Is There a Diet to Help Control Pseudogout?

Does a Gout Diet Help Pseudogout?

Question: Is There a Diet to Help Control Pseudogout?

From a reader, "I was recently diagnosed with pseudogout and it seems there is a plethora of info about gout diets, foods to avoid and such. I can't seem to find anything about a pseudogout diet and foods to avoid for this problem. What should I be doing and does a special diet help pseudogout?"

Pseudogout is so similar in name to gout, it's not uncommon for patients to think the two conditions are very much alike.

It's fairly well-known that people with gout are advised against eating foods that are high in purines. But what about pseudogout? Does watching your diet help pseudogout?

Answer: We asked rheumatologist Scott J. Zashin, M.D., and he said, "Pseudogout is a type of arthritis caused by the accumulation of a crystal, calcium pyrophosphate dihydrate (CPPD). Why some people develop pseudogout is unknown, but there may be a genetic predisposition in some families. It may also occur secondary to osteoarthritis and is more common in older patients."

Zashin continued, "Interestingly, pseudogout can be associated with other conditions such as an underactive thyroid (hypothyroidism), overproduction of iron (hemochromatosis) and calcium disorders (hyperparathyroidism). Unfortunately, unlike a more common type of crystal disease, gout (caused by uric acid overproduction or decreased excretion), there is no diet that is helpful in controlling pseudogout."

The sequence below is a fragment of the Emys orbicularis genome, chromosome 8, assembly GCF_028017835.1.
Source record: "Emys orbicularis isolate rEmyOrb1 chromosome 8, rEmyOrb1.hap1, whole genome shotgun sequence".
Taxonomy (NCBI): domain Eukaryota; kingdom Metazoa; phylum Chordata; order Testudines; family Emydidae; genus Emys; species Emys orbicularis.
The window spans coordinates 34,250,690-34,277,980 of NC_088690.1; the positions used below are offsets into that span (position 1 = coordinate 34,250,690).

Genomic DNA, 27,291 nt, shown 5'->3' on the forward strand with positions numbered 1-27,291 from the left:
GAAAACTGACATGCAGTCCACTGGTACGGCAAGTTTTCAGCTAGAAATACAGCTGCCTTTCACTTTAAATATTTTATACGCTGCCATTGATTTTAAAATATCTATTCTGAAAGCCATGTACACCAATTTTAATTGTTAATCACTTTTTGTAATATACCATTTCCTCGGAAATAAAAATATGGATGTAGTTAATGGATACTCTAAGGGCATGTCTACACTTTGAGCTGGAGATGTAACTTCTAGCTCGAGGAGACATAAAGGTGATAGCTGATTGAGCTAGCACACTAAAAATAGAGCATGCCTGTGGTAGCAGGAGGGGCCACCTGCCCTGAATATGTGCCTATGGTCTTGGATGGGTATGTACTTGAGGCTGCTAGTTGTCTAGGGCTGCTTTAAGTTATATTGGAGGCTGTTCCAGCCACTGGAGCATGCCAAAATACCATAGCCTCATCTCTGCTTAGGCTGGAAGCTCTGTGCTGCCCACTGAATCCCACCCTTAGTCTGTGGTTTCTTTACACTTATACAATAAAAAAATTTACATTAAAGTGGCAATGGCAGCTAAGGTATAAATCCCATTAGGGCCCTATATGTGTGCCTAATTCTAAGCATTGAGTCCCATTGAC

"Patients may develop intermittent flare-ups or be bothered by persistent discomfort that mimics rheumatoid arthritis (RA). Over time, accumulation of the crystals may predispose patients to osteoarthritis. Treatment is based on treating the flares with NSAIDS, corticosteroids and colchicine. If an infection is not suspected in an affected joint, a steroid injection may be given.

If attacks occur often, NSAIDs or colchicine may be given a routine basis. In those patients with persistent pseudogout that resembles RA, methotrexate has shown benefit," according to Dr. Zashin.

Answer provided by Scott J. Zashin, M.D., clinical assistant professor at University of Texas Southwestern Medical School, Division of Rheumatology, in Dallas, Texas. Dr. Zashin is also an attending physician at Presbyterian Hospitals of Dallas and Plano. He is a fellow of the American College of Physicians and the American College of Rheumatology and a member of the American Medical Association. Dr. Zashin is the author of Arthritis Without Pain - The Miracle of Anti-TNF Blockers and co-author of Natural Arthritis Treatment.

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